Last week, after years of declining revenue, Postmedia Network Inc. released an internal memo announcing significant cuts to non-unionized employees’ benefits. At first glance, the changes appear warranted for the struggling media company. Upon closer inspection, the question isn’t whether the company should have cut benefits but rather how it could have strategically reduced health-care costs ahead of time while preserving value for its employees.
Many employees see group benefits as a core element of compensation packages. In fact, 77 per cent of Canadians believe they have an entitlement to employer-sponsored health benefits, according to research published by Sun Life in December 2016.
Taking benefits away — or even reducing certain components — can therefore be a painful process, with employers facing backlash in the form of resentment, decreased morale and productivity and, ultimately, the inability to either recruit or retain high-performing employees.
With that in mind, here are five strategies every Canadian employer can adopt to cut health-related costs:
1. The more you know, the less you spend:
Sanofi Canada’s latest health-care survey found most employers simply don’t know about or understand common cost control measures. That lack of awareness increases financial anxiety, while reducing the ability to make smart decisions.
By the same token, plan members are just as likely to be unaware of their plan coverage and costs. By creating an open line of communication about health-care expenses and introducing cost transparency — that is, the cost per service for plan components — employers can create a level of trust, appreciation and accountability.
Making employees aware that both they and the employer ultimately pay for their benefits plans can encourage smart consumption by plan members. In addition, the conversation can easily help employers understand which benefits are seeing little use, making the decision around which ones to remove that much easier.
2. Stay up-to-date with industry benchmarks:
While cutting benefits entirely can seriously damage employee relations, simply reducing the amount of coverage, or increasing copayments, can soften the blow. For example, the standard limit for prescription drug coverage used to be 100 per cent, but more and more employers have moved towards 80 per cent coverage as the new norm.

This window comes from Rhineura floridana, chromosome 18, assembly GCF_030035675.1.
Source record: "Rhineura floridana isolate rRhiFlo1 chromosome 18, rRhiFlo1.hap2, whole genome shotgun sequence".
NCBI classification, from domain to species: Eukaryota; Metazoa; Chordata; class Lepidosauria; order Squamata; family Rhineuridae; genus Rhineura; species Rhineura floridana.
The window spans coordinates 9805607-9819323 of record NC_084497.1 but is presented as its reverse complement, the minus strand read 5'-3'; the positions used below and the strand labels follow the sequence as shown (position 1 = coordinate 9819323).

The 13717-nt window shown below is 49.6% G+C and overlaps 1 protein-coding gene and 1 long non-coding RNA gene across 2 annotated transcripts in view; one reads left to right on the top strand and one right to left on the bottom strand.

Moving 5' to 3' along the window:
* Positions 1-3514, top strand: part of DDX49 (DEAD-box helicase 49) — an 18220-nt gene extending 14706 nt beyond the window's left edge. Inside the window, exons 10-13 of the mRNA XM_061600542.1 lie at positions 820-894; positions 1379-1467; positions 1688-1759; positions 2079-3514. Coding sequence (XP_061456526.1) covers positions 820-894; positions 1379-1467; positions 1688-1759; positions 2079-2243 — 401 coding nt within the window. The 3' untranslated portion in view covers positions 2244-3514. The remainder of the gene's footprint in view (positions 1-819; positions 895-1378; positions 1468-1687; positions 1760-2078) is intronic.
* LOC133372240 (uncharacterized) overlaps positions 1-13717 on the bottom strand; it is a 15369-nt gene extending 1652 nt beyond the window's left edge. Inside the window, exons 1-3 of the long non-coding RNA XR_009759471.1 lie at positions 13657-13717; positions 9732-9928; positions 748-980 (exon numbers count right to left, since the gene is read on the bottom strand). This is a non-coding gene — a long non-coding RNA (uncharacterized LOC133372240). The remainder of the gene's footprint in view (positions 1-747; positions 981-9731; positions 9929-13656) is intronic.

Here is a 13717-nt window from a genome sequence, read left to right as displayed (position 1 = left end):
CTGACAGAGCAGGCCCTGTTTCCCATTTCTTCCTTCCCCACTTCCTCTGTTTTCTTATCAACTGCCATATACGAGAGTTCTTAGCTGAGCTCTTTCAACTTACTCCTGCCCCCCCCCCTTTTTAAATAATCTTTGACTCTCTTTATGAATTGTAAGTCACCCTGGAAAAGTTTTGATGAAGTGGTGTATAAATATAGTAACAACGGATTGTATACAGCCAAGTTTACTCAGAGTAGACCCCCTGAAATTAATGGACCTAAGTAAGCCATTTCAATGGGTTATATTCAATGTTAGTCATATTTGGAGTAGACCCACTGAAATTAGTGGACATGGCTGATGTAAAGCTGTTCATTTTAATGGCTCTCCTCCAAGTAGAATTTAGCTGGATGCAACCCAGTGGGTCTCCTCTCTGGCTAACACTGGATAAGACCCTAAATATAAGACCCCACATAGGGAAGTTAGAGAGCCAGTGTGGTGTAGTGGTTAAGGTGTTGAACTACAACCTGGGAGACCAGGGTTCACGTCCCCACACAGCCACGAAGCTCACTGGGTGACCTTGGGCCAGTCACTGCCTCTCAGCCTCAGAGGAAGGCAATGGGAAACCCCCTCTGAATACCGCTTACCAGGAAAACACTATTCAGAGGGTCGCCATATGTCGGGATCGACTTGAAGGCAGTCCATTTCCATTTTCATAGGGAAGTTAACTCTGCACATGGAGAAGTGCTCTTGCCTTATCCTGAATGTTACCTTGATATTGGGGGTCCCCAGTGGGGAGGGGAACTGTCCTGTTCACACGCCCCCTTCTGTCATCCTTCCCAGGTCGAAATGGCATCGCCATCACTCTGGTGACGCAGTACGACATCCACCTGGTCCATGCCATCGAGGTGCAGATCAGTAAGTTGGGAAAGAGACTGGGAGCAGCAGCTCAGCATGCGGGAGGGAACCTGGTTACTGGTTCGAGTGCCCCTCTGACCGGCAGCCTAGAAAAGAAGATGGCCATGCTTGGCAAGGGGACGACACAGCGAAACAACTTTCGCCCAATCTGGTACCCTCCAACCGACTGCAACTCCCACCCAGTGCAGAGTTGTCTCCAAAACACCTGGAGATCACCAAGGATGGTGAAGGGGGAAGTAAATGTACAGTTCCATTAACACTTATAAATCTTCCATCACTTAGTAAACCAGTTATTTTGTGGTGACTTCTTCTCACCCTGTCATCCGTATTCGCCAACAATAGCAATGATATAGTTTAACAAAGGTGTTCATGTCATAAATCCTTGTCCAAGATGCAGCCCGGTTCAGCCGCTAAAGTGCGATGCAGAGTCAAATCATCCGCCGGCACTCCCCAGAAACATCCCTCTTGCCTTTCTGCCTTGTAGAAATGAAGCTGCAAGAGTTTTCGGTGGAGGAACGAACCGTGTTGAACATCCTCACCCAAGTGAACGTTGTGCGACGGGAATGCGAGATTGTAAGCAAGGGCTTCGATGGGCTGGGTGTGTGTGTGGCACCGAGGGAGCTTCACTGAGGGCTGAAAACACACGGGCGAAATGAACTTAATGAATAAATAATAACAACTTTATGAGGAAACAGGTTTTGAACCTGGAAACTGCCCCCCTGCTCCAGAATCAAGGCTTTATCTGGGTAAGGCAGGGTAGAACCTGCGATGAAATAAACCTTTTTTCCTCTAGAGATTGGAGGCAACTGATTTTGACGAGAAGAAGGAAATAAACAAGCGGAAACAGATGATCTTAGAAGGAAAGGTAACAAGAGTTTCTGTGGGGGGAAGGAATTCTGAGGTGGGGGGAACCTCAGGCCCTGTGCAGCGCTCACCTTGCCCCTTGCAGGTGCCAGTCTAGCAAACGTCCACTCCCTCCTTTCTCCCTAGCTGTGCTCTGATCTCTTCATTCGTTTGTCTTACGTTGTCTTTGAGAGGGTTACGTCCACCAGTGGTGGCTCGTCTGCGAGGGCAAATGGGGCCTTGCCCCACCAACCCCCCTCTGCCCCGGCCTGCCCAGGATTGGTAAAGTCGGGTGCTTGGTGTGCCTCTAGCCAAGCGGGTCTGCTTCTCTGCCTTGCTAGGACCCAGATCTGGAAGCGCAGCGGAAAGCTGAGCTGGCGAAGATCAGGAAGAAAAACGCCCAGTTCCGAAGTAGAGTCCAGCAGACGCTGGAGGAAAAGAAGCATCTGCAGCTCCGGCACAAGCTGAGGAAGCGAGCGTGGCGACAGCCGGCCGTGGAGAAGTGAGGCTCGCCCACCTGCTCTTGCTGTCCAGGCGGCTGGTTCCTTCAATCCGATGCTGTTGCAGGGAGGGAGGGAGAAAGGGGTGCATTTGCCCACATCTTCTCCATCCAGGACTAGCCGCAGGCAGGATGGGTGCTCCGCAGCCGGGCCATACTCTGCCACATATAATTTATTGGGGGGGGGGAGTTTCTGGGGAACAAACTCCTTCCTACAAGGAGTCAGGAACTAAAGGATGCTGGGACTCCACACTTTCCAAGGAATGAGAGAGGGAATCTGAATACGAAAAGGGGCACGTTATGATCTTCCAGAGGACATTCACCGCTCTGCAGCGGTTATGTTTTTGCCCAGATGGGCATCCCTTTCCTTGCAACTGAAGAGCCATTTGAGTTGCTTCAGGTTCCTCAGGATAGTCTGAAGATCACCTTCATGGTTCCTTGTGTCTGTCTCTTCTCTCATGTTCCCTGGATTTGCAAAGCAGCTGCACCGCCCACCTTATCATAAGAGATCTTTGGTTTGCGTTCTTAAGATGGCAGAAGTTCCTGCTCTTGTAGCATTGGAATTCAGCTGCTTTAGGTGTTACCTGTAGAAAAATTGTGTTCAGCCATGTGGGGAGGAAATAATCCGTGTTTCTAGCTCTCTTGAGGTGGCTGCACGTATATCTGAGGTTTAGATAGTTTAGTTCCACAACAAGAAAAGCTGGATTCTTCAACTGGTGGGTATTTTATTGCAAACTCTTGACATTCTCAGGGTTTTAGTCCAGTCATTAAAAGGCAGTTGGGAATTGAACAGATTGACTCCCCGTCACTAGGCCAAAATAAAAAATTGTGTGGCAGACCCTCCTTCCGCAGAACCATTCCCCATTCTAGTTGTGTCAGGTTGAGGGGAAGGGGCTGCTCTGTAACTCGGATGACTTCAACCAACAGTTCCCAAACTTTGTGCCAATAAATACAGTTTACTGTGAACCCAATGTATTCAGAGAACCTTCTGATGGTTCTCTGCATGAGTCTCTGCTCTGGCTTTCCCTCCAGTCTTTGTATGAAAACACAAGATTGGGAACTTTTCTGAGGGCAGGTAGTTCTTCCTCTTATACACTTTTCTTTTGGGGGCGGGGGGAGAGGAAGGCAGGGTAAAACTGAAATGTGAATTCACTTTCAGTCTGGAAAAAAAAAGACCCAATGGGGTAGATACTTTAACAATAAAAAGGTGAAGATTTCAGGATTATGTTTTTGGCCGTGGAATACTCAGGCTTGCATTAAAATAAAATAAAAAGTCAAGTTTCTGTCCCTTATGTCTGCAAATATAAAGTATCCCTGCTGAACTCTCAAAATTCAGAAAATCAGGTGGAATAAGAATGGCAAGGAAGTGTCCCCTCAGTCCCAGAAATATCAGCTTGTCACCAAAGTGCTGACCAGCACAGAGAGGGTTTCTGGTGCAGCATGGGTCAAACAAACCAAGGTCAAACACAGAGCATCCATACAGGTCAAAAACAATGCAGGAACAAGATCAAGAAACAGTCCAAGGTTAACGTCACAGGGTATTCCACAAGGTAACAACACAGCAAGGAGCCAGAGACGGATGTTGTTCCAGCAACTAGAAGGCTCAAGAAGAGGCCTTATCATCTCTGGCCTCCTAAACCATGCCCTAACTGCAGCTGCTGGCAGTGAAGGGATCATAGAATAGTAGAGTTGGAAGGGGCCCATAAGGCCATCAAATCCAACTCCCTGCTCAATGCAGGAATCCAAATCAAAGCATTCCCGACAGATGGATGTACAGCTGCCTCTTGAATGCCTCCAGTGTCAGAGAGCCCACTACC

The same goes for extended health coverage, which commonly includes massage, chiropractic, physiotherapy and other paramedical services. Instead of individual maximums of $300 to $500 per practitioner, it’s quite common to see combined maximums of $500 to $750 for all services.
3. Control drug costs:
Many employees see prescription drug coverage as the most important component of a group benefits plan. But the rising cost of drugs, on top of an increasing number of submitted claims (in part due to Canada’s aging population), has led to skyrocketing costs.
Controlling drug plan costs begins at the pharmacy level. A 2014 survey by Towers Watson found that implementing just one or two pharmacy management techniques could reduce annual drug costs by 12 per cent on average (or $135 per employee).
The strategies include enhanced generic substitution, multi-tiered formularies (companies providing higher coverage rates for less expensive formulas) and case management for specialty or high-cost medications. One of the easiest ways to reduce cost is by understanding dispensing fee differences and using them to an employer’s advantage. Employers can encourage employees to seek pharmacies with lower fees and request several months of refills at a time.
4. Introduce a consumer-driven mentality with health-care spending accounts
Health spending accounts are becoming an increasingly popular and cost-effective complement of, or even an alternative to, traditional group benefits. They consist of a predetermined amount of tax-free money provided to employees for the coverage of their medical and dental expenses.
Health spending accounts provide employers with complete control over claims costs, as employees can only claim up to their individual maximums. On the employee side, they provide far greater flexibility and accountability by enabling them to choose how and where to best spend their health-care dollars.
5. Embrace online health tools:
Mobile health apps are a popular way to reduce health-care costs while also improving the employee experience. They enable plan members to virtually consult with a licensed medical professional from the comfort of their home or office via text or video.
Not only do they encourage preventative care by making it easier for employees to bring up minor concerns, such as a nagging cough or an unusual rash, mobile health care virtually eliminates unnecessary emergency room visits, where otherwise healthy patients are more likely to face exposure to more serious illnesses.
In choosing to cut back its employee benefits, Postmedia bought into the idea that group benefits costs are simply too high and that the only way to stay afloat is to make their employees pay. Yet with simple restructuring and better benefits management, companies can reduce many health-care costs without affecting the value the plans provide.
Peter Demangos is the co-founder of Collage, a human resources and benefits platform.